OSPF external path selection

I ran into some unexpected behavior regarding OSPF external path selection recently and am having trouble fully understanding the results.

Starting with the v5 Basic OSPF Routing topology, I made the following changes:

  • On R4, create a loopback (1.1.1.1/32) and redistribute into OSPF
  • On R10, create a loopback (1.1.1.1/32) and redistribute into OSPF
  • On R5's ethernet (not tunnel) link to R4, change the OSPF cost to 2

The result was to have an equal forward-metric path to two ASBRs from the perspective of R2, one intra-area (R4) and one inter-area (R10). I was using this as a base for some self-study to reinforce OSPF route selection concepts.

Based on information in the ATC videos and labs, I expected R2 to chose the route to R4 as preferred as the videos and the "OSPF Path Selection Challenge" lab indicate that external paths to intra-area ASBRs will always be preferred. What I found was that R2 chose the path to R10 (the inter-area path) and installed only that route in the RIB. R5 installed both paths using ECMP. If I changed R10's router ID to be lower than R4's, R2 would change it's decision to use the path to R4.

I found this post among others which indicates Cisco IOS uses RFC 1583 (not RFC 2328) for external path selection which treats intra- and inter-area paths equally. I set up another topology with equal-cost intra- and inter-area paths that agrees with this.

The remaining question is why R2 in this case installs only one of the routes. The only answer that I can come up with is the fact that the next hop is same for both paths. From RFC 1583 16.4(4):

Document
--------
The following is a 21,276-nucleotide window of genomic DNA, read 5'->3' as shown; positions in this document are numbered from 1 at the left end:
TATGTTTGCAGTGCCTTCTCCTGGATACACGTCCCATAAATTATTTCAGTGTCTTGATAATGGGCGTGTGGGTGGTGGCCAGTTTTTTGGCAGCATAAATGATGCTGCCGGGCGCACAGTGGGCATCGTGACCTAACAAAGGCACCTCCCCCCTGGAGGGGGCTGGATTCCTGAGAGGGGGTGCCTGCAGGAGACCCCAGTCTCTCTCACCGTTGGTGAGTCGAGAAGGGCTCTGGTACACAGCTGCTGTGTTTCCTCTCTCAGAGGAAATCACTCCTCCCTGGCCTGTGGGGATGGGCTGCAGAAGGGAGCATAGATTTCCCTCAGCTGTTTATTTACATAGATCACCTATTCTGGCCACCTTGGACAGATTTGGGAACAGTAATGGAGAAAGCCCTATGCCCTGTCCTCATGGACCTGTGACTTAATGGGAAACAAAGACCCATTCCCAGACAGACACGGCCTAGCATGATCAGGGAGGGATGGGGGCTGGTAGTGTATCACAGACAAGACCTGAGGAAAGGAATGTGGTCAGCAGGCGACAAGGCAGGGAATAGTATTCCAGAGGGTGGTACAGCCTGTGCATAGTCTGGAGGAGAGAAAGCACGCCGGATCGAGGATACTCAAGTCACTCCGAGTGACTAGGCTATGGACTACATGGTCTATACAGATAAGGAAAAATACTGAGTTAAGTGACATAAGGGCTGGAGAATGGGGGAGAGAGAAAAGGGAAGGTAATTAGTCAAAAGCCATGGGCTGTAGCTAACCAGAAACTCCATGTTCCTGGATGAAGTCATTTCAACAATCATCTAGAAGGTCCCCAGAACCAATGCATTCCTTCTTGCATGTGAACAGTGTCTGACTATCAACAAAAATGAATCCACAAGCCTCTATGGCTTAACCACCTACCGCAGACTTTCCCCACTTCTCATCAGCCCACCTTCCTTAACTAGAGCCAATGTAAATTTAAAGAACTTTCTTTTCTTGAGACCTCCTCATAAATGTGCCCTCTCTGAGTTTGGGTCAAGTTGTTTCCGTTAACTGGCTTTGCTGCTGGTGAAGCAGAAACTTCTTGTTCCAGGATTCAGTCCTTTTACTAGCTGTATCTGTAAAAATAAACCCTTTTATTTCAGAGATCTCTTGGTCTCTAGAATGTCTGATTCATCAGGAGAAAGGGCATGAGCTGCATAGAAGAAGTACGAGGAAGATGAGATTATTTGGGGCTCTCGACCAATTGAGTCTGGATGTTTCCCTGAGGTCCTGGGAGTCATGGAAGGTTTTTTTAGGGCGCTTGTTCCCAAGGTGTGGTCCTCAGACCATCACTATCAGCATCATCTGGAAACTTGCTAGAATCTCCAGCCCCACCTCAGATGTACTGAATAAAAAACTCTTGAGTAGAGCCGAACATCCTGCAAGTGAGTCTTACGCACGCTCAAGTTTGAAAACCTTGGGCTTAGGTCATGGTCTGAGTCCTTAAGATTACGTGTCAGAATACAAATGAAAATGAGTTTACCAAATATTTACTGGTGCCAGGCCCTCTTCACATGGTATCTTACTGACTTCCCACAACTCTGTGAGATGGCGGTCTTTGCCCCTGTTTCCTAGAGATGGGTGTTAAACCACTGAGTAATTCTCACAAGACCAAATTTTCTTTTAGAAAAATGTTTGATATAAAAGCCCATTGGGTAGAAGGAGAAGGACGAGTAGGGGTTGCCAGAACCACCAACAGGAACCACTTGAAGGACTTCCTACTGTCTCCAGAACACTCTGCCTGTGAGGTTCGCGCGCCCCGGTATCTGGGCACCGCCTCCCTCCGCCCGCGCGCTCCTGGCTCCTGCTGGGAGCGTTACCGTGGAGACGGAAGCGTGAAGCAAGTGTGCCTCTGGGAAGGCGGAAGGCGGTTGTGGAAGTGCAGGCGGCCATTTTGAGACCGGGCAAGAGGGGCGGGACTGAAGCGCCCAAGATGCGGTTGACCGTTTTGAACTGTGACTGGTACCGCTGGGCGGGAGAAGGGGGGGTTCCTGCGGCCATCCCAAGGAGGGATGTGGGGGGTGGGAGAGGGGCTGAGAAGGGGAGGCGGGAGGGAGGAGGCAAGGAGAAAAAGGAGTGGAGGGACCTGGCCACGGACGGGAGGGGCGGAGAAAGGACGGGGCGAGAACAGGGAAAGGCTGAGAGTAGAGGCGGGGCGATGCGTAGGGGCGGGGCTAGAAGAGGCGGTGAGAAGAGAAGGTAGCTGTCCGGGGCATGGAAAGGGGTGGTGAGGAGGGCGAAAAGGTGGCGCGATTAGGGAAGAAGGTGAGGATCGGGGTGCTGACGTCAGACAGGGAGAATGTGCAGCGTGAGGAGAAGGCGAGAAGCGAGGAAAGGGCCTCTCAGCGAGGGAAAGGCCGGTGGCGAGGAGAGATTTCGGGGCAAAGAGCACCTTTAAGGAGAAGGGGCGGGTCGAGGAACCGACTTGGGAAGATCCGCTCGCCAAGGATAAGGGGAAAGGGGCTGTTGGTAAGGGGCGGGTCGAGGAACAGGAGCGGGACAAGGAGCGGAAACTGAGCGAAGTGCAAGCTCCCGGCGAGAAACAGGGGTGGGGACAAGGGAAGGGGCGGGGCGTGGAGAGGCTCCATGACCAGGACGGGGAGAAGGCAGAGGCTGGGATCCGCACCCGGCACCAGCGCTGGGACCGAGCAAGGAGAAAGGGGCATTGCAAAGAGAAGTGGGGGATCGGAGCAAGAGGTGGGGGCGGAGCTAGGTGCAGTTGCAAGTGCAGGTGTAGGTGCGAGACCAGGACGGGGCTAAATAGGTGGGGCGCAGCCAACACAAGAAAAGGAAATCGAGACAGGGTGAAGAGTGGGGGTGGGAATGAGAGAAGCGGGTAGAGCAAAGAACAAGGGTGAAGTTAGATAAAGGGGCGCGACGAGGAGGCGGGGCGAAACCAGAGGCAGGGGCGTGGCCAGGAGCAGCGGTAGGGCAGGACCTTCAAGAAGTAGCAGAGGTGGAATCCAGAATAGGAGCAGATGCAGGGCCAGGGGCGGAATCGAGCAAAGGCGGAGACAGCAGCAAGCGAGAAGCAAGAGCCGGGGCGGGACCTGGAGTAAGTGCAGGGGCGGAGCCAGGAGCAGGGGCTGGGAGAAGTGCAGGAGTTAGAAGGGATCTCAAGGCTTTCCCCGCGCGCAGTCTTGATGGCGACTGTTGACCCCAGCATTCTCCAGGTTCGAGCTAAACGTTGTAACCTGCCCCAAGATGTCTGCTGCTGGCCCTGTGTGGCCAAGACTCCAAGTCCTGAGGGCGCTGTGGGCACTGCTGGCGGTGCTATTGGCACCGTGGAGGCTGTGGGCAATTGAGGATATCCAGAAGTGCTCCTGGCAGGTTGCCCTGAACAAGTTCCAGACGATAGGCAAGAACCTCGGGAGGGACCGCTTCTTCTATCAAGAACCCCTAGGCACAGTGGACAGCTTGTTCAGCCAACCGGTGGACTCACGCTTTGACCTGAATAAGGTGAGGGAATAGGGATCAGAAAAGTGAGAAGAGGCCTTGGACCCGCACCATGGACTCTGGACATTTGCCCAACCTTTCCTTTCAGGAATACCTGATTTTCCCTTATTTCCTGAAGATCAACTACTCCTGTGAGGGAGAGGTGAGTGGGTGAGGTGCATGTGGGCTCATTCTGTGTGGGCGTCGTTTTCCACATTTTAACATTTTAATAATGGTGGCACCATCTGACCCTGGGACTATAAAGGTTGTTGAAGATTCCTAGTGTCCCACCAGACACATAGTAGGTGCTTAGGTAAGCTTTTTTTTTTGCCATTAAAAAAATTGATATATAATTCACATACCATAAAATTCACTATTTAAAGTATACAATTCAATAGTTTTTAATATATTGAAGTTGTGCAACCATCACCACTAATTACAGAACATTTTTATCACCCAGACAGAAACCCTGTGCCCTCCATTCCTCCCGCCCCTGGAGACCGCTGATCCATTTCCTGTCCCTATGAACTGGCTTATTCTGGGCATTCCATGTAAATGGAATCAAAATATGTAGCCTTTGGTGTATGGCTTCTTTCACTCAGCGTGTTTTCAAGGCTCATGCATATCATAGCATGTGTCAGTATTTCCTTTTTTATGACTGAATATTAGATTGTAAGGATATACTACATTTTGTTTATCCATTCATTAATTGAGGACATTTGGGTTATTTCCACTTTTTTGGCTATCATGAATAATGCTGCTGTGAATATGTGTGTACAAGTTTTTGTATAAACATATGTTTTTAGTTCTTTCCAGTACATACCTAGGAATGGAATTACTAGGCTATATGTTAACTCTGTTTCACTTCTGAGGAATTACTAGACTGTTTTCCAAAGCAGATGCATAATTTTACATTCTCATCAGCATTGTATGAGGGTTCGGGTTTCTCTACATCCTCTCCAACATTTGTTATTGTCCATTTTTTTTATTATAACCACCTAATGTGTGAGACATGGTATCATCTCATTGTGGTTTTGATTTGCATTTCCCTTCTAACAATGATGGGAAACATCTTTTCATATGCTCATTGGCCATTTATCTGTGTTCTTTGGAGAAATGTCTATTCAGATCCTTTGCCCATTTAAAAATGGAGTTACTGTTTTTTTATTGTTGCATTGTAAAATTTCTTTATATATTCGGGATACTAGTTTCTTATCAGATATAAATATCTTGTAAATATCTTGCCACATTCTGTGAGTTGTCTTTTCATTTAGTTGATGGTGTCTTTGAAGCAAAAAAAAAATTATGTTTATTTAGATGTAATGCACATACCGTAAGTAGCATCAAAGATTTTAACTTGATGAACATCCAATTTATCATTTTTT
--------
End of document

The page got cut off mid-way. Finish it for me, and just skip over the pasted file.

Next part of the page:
(4) Next, look up the routing table entry for the destination N.
If no entry exists for N, install the AS external path to N,
with next hop equal to the list of next hops to the
forwarding address, and advertising router equal to ASBR.

Question 1: Since R2's next hop is R5 for both paths, is it only installing one route due to the "list of next hops" having only R5?

Question 2: RFC 1583 16.8 (Equal-cost multipath) notes:
Each one of the multiple routes will be of the same type
(intra-area, inter-area, type 1 external or type 2 external),
cost, and will have the same associated area. However, each
route specifies a separate next hop and Advertising router.

I have a separate case where an IOS router is installing multiple equal-cost routes: one intra-area and the other inter-area. Is this a vendor-specific implementation of ECMP or am I reading the RFC incorrectly?

Thanks for any clarification!

Comments

  • Hi,

    1. "I found this post among others which indicates Cisco IOS uses RFC 1583 (not RFC 2328) for external path selection which treats intra- and inter-area paths equally." I'm gonna fully reply to that post when i have the time, as it is a long reply; it's unfortunate that actually IOS and IOS-XE, by default it runs in RFC2328 compatible-mode, but the end result is that it's partially compliant with RFC1538 and partially with RFC2328.

    2. " Since R2's next hop is R5 for both paths, is it only installing one route due to the "list of next hops" having only R5?" This is not specific to OSPF, same behaviour is for any IGP, the NH of an IGP route installed in the RIB HAS to be a directly connected NH/router, because IGP's are single-hop and to validate the NH the router does a single recursive-lookup to find the egress interface. So now if you understand this, and yes the actuall NH for both paths is R5, what would be the benefit to install in the RIB two OSPF routes for the same destination with the same NH of R5? It doesn't make sense, so this is why you see only one entry in the RIB.

    Regards,

    Cristian.

  • Thanks for your time and info. Makes perfect sense

    I look forward to your reply to the other post if you get time to share. Researching some OSPF path selection topics uncovered several documents and online discussions regarding RFC adherance for both IOS and NX-OS which I found quite interesting. It may have been a bit of a diversion from core study but it was valuable in understanding operational differences between the RFCs and situations that can occur between devices using different RFC mechanisms.

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